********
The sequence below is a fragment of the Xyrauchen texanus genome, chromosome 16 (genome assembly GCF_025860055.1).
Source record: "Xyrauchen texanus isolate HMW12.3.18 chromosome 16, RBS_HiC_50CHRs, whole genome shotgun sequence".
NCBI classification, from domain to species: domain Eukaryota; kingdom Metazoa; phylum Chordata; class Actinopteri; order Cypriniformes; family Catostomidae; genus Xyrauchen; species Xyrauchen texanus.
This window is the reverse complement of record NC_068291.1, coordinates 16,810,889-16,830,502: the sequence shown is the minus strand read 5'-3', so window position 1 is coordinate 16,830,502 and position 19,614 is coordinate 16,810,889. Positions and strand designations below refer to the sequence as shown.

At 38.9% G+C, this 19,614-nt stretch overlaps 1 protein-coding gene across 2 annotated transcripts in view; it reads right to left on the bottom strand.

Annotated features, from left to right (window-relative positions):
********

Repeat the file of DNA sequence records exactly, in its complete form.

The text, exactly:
The sequence below is a fragment of the Xyrauchen texanus genome, chromosome 16 (genome assembly GCF_025860055.1).
Source record: "Xyrauchen texanus isolate HMW12.3.18 chromosome 16, RBS_HiC_50CHRs, whole genome shotgun sequence".
NCBI classification, from domain to species: domain Eukaryota; kingdom Metazoa; phylum Chordata; class Actinopteri; order Cypriniformes; family Catostomidae; genus Xyrauchen; species Xyrauchen texanus.
This window is the reverse complement of record NC_068291.1, coordinates 16,810,889-16,830,502: the sequence shown is the minus strand read 5'-3', so window position 1 is coordinate 16,830,502 and position 19,614 is coordinate 16,810,889. Positions and strand designations below refer to the sequence as shown.

At 38.9% G+C, this 19,614-nt stretch overlaps 1 protein-coding gene across 2 annotated transcripts in view; it reads right to left on the bottom strand.

Annotated features, from left to right (window-relative positions):